So, how do you let kids have fun on their holidays by making it just as sweet, but cutting back on the sugar buzz? Here’s some quick advice for parents.
1. Fill up those tummies with good stuff first
On a holiday, be it a weekend or a school break - we all know that the kids want to rush out and get into the fun while grabbing handfuls of sweets on the way out. But, make sure that they have a full meal beforehand – or at least a filling snack – to reduce the temptation to overindulge. Fill them up on their favourite meal before you send them on their way. Also, make a rule that no one eats their treats unless approved by parents.
...make sure that they have a full meal beforehand – or at least a filling snack – to reduce the temptation to overindulge.
Moderation in a time of excess may sound contradictory, but if you give your child a smaller quantity of a treat and not a large bag, they will be limited by how much they eat. Encourage them to only take one piece of candy at a time.
Also, keep track of how much candy they have eaten in a day and store it somewhere not easily accessible for them. Dole it out; let them have one or two treats a day instead of leaving the candy out in big bags or bowls for them to eat at will.
3. Healthy can also be fun
When buying treats, consider including items other than candy in the mix, making eating healthy foods fun. Try adding sealed packages of raisins and dried fruits, snack-sized packages of pretzels, popcorn, crackers and even trail mix. Also consider 100 per cent real fruit strips, squeezable yogurt tubes, or single pieces of peelable fruit, such as mandarins.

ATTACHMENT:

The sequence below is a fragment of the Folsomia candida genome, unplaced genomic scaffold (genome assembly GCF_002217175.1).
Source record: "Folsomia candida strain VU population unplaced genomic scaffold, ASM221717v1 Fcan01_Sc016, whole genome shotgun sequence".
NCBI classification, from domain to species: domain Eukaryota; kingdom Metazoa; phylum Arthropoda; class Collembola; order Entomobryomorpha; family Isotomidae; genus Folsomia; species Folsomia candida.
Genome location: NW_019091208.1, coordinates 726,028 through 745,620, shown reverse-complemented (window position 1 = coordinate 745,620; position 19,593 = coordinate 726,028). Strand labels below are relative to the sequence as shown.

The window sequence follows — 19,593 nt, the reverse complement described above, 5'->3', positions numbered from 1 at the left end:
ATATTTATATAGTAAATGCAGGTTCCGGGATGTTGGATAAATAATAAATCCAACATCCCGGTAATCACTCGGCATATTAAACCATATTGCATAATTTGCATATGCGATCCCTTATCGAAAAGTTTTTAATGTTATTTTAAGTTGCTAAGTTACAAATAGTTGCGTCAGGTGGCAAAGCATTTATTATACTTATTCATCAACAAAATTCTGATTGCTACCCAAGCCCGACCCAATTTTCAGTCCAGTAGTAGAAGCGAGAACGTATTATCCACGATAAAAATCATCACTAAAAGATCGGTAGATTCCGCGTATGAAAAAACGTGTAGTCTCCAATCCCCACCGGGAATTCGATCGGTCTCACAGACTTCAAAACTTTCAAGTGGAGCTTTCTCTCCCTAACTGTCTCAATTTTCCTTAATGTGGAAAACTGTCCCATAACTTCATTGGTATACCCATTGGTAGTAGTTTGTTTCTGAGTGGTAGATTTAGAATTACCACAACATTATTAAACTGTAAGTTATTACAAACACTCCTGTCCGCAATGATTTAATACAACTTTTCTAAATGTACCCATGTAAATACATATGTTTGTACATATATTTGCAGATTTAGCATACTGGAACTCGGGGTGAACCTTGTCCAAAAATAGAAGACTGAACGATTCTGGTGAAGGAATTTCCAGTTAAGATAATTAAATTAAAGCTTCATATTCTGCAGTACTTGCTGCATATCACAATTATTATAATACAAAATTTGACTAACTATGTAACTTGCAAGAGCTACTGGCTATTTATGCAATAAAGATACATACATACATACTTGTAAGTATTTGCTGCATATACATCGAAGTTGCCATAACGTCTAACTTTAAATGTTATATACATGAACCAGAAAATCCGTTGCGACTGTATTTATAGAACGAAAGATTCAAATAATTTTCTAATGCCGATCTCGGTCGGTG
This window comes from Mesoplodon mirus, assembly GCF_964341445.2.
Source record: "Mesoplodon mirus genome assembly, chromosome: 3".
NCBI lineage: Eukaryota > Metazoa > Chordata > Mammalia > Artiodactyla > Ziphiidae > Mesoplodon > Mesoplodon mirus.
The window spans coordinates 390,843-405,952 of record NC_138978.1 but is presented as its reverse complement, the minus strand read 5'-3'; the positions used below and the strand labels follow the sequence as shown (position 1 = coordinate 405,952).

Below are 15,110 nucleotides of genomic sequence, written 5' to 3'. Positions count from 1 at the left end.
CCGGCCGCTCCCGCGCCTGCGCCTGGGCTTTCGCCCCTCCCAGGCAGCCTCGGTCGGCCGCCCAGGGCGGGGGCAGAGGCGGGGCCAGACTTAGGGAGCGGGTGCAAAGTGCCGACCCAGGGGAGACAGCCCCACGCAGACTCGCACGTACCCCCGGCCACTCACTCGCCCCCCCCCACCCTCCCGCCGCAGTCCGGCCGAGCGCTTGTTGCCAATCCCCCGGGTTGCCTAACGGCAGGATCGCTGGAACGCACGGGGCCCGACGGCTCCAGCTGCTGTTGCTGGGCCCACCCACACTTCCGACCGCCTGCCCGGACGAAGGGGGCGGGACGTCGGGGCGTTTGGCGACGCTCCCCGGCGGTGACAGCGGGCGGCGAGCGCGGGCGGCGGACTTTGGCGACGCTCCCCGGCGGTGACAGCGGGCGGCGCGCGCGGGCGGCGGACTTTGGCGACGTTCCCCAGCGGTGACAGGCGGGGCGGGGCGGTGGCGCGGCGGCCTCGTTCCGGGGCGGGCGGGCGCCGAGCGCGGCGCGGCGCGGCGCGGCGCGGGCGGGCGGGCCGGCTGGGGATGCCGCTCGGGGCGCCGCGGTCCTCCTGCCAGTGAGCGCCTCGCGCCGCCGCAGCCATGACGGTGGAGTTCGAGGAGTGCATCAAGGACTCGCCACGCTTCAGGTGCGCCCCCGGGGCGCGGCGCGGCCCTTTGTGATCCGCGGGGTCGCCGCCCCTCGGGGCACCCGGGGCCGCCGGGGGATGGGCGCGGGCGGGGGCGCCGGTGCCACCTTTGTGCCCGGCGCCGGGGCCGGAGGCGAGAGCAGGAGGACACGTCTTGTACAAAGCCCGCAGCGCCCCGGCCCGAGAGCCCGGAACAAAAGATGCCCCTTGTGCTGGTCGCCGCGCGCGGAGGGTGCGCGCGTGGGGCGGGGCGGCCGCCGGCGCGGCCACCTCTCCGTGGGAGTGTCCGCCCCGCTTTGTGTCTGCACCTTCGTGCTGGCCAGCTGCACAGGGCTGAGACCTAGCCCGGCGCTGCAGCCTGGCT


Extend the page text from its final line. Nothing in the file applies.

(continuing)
4. Make it fun even for those with food allergies
So, if your child cannot consume candy, change their treats to inexpensive little items such as erasers, crayons, pencils, colouring books, glow sticks or small glow-in-the-dark toys, bouncy balls, mini plush toys and wind-up toys, stickers or stamps, temporary tattoos, bubble makers, spider rings or vampire teeth, slime, putty or squishy toys and friendship bracelets. Just make sure they are not small enough to be choking hazards for smaller children.
5. Look before you eat
Check expiration dates on the goodies that kids eat. Start by inspecting that each piece of candy is properly sealed. Throw away any that have torn wrappers or holes in the packaging and inspect all edibles before allowing children to eat them. Don’t let them eat anything with questionable or unknown ingredients, especially if they have food allergies such as peanut, soy, milk or tree nuts allergy. Also, keep in mind that gum and hard candy can pose a choking risk for younger children, so be sure to remove these items.
Now that everyone is ready for fun, enjoy your holidays safely!
- The writer is Clinical Dietician and Diabetes Educator at HealthPlus Diabetes and Endocrinology Center